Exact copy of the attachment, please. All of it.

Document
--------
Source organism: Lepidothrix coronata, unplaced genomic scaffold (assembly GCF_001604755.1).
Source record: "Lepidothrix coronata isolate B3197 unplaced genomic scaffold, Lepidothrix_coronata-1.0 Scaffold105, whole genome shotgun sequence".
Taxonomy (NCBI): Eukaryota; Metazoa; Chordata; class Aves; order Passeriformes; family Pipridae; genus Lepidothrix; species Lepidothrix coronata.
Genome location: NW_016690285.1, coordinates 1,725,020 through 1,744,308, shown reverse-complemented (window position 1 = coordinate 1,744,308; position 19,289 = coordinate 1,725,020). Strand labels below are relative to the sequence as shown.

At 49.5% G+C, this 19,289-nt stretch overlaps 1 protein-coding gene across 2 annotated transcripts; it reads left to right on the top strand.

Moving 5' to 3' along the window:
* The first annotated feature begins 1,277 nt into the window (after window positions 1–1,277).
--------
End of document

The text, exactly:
Source organism: Lepidothrix coronata, unplaced genomic scaffold (assembly GCF_001604755.1).
Source record: "Lepidothrix coronata isolate B3197 unplaced genomic scaffold, Lepidothrix_coronata-1.0 Scaffold105, whole genome shotgun sequence".
Taxonomy (NCBI): Eukaryota; Metazoa; Chordata; class Aves; order Passeriformes; family Pipridae; genus Lepidothrix; species Lepidothrix coronata.
Genome location: NW_016690285.1, coordinates 1,725,020 through 1,744,308, shown reverse-complemented (window position 1 = coordinate 1,744,308; position 19,289 = coordinate 1,725,020). Strand labels below are relative to the sequence as shown.

At 49.5% G+C, this 19,289-nt stretch overlaps 1 protein-coding gene across 2 annotated transcripts; it reads left to right on the top strand.

Moving 5' to 3' along the window:
* The first annotated feature begins 1,277 nt into the window (after window positions 1–1,277).